Tuesday, April 5, 2016

VIEW from the BRIDGE
By Muncie

Since April began on Friday the 1st, Pie Day will be next Friday the 8th at 1:00 p.m. and a Bake Sale. It is supposed to warm up again by the weekend so come on down and enjoy a homemade piece of pie and a cup of coffee or tea. It is my sweet treat of the month and as well as visits with my friends. Make the second Friday of the month a routine part of your life to slow down and relax. (See Observations below.)

(This is a long story but it will connect the dots.) Having a performance by Tom Rigney & Flambeau at 3:00 p.m. was a great success. One of the many things that happen as we grow older is some of us do not go out after dark. Many comments were directed at the Chouteau County Performing Arts (C.C.P.A.,) Board thanking them for arrange a special performance for seniors and families.

As for the performance at 7:00 p.m., it was a toe tappin’, hand clappin’ evening. It was my favorite word, awesome. I had a great time enjoying all the different kinds of music that was played.

And how about those dancers! That is part of the fun evening is those dancing couples who got out on the dance floor and that they did all evening. I was tired just watching. I wish I had just 1/10th of their energy. I counted 7 couples dancing most of the time and there were a few more when waltzes were played. The last song had the dance floor crowded. Thank you to those couples who made Pub Night more fun.

The sponsors were Cindy of the Club House and Chris and Teri of the Benton Pharmacy. Be sure to thank them when you are in their businesses. A very welcome buffet was donated by Shannon and Rod of the Price Rite. It hit the spot as I didn’t have supper. The snacks were great and I really enjoyed those thin pretzels. I’ll look for you Shannon to point them out to me.

All in all it was a really fun evening and I hope we do not have to wait 7 years for Tom and Flambeau to return to Fort Benton.

I first heard the Ballantyne Boys play their violins at the March Tuesday night dinner at the Golden Age Senior Center. The oldest brother, Andrew, played Ashokan Farewell and I was not able to talk to him because he left immediately for basketball practice. I wanted him to know that his performance was the best that I have ever heard.

I first heard Ashokan Farewell in Florida when I visited my Sis and her husband who were snow-birds from Michigan. Her neighbor came over to offer us 2 tickets to see the Calgary Fiddlers that evening. There were 600 people at the concert just from that mobile home park. One of the young women played Ashokan Farewell as a solo and it became a favorite of mine.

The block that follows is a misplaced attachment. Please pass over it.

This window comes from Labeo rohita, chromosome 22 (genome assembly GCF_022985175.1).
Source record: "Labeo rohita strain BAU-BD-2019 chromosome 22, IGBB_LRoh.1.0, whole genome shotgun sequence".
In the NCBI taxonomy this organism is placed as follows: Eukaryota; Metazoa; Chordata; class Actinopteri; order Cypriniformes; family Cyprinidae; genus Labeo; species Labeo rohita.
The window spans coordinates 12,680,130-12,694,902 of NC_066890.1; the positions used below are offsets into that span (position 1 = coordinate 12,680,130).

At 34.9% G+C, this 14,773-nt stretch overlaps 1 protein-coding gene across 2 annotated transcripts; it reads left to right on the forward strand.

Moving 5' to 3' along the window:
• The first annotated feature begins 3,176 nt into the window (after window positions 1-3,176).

Several years later Connie Jenkins and I arranged to have the Fiddlers come to Fort Benton during Summer Celebration. They are based in Calgary and they arrived on a bus just as the Pot Luck was beginning. I billeted (English word for housed,) 8 young ladies ages 13 to 18 years old. Ann Kuehn billeted the 8 young men. (Do any of you remember the Calgary Fiddlers?)

One of the young women played Ashokan Farewell and knew it was a favorite of mine. Every time she saw me she would start to play it.

When the Ballantyne Boys were to be entertaining before Tom Rigby, I finally was able to tell Andrew before the performance how much I enjoyed his playing at the Senior Center. So then what happened! He dedicated the song to me and it was one of the nicest things anyone has ever done for me.

I learned a bit more about the Boys that evening. They have been taking lessons for 4 years. They were very enthused about Tom Rigby and his violin. I have never heard a band before that the leader played the violin. It is a beautiful instrument and the Boys deserve a lot of credit for their stick-to-it attitude. You are on the way up in the music world Boys.

I knew that the Ashokan Farewell was the background music from the Ken Burn’s PBS presentation of the Civil War. I checked out the Internet this morning and found that the music was written in 1982. It was written by Jay Ungar and served as a goodnight or farewell waltz at the annual Ashokan Fiddle and Dance Camp in the Cascades Mountains of New York. It was then titled Waltz of the Wind. It is a song of lament or longing and that is why Burn’s was moved by it when he heard it. He thought of the Civil War that way and used that beautiful music.
I just thought perhaps Andrew and you readers would like to know some of the history or the song and perhaps if the Ashokan Fiddle and Dance Camp is still going on, he may like to go someday.